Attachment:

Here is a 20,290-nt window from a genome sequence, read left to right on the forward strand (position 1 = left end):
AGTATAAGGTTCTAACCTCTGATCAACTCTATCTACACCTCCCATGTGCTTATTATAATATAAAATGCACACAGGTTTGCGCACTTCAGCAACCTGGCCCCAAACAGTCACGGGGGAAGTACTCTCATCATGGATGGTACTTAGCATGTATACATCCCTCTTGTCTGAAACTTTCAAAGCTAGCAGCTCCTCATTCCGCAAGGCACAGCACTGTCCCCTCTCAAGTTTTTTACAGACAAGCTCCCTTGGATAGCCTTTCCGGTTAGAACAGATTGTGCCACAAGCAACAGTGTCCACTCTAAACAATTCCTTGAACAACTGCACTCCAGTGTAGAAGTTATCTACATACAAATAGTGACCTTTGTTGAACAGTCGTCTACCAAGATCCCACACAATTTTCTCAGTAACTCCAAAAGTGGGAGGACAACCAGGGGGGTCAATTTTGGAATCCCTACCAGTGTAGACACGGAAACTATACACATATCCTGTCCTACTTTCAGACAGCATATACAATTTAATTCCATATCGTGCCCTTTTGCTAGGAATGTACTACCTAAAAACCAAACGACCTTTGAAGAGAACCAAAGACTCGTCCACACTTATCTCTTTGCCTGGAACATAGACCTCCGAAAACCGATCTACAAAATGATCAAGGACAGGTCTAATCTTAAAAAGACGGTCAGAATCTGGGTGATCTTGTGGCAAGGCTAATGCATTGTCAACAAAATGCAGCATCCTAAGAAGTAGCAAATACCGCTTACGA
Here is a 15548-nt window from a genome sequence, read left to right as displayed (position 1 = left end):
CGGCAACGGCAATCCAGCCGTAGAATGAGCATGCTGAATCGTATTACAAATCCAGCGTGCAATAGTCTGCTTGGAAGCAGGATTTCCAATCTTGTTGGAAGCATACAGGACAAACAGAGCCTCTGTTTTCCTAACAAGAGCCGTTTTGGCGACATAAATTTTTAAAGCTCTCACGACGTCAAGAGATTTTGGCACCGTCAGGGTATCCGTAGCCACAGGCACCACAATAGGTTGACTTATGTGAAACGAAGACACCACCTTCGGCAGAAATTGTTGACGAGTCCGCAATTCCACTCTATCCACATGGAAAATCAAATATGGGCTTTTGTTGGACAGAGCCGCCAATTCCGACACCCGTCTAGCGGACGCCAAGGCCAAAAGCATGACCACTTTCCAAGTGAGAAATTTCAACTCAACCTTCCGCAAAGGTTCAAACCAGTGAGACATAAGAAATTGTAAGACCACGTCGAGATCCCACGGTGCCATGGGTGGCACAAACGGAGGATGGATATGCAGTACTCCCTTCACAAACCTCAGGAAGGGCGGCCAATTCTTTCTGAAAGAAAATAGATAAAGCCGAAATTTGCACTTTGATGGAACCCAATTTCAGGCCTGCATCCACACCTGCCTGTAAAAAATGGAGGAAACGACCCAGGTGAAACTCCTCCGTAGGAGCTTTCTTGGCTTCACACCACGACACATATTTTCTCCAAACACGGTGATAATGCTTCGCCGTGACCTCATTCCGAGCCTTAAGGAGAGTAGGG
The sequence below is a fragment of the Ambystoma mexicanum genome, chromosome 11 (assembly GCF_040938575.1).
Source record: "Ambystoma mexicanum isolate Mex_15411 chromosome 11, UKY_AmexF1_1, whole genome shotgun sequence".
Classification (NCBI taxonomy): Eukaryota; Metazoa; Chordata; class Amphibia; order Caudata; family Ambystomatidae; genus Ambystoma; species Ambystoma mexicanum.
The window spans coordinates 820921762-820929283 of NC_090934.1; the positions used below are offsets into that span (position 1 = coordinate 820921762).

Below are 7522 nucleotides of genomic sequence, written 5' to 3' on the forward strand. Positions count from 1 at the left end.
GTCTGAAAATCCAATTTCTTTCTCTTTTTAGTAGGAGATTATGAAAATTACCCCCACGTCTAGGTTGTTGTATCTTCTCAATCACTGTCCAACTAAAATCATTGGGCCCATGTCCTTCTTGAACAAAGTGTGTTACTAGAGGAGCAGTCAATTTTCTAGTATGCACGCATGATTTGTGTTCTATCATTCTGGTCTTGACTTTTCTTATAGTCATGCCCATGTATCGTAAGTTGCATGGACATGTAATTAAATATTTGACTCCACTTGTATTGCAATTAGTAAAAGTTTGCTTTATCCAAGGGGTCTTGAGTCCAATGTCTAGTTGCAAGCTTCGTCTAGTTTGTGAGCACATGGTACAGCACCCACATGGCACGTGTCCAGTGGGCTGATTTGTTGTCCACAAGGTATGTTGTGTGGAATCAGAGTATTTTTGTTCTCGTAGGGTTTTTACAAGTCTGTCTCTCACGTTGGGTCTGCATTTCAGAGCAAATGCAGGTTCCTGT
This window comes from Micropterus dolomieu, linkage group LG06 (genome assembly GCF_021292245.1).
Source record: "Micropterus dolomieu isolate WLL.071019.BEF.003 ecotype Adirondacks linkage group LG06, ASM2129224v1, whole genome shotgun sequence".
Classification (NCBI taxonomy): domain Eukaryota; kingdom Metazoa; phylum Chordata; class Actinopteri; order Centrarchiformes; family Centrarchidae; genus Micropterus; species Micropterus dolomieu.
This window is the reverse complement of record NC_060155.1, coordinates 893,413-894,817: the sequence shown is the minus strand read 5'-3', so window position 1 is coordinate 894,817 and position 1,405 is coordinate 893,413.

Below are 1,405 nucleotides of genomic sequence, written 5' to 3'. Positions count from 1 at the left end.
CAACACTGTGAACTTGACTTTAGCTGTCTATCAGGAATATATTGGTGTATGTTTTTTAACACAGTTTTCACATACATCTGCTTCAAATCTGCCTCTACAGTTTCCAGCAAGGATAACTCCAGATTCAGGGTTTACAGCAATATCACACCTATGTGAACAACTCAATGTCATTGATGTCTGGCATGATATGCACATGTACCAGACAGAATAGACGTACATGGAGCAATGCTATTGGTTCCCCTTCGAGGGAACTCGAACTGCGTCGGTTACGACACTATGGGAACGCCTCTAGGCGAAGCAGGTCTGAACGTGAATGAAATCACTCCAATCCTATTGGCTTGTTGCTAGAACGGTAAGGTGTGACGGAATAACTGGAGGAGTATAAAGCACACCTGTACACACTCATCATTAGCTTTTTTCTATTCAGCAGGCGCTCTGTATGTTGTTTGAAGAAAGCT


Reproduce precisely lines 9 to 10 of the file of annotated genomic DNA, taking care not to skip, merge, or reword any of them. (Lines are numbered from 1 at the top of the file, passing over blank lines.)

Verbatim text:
Below are 7522 nucleotides of genomic sequence, written 5' to 3' on the forward strand. Positions count from 1 at the left end.
GTCTGAAAATCCAATTTCTTTCTCTTTTTAGTAGGAGATTATGAAAATTACCCCCACGTCTAGGTTGTTGTATCTTCTCAATCACTGTCCAACTAAAATCATTGGGCCCATGTCCTTCTTGAACAAAGTGTGTTACTAGAGGAGCAGTCAATTTTCTAGTATGCACGCATGATTTGTGTTCTATCATTCTGGTCTTGACTTTTCTTATAGTCATGCCCATGTATCGTAAGTTGCATGGACATGTAATTAAATATTTGACTCCACTTGTATTGCAATTAGTAAAAGTTTGCTTTATCCAAGGGGTCTTGAGTCCAATGTCTAGTTGCAAGCTTCGTCTAGTTTGTGAGCACATGGTACAGCACCCACATGGCACGTGTCCAGTGGGCTGATTTGTTGTCCACAAGGTATGTTGTGTGGAATCAGAGTATTTTTGTTCTCGTAGGGTTTTTACAAGTCTGTCTCTCACGTTGGGTCTGCATTTCAGAGCAAATGCAGGTTCCTGT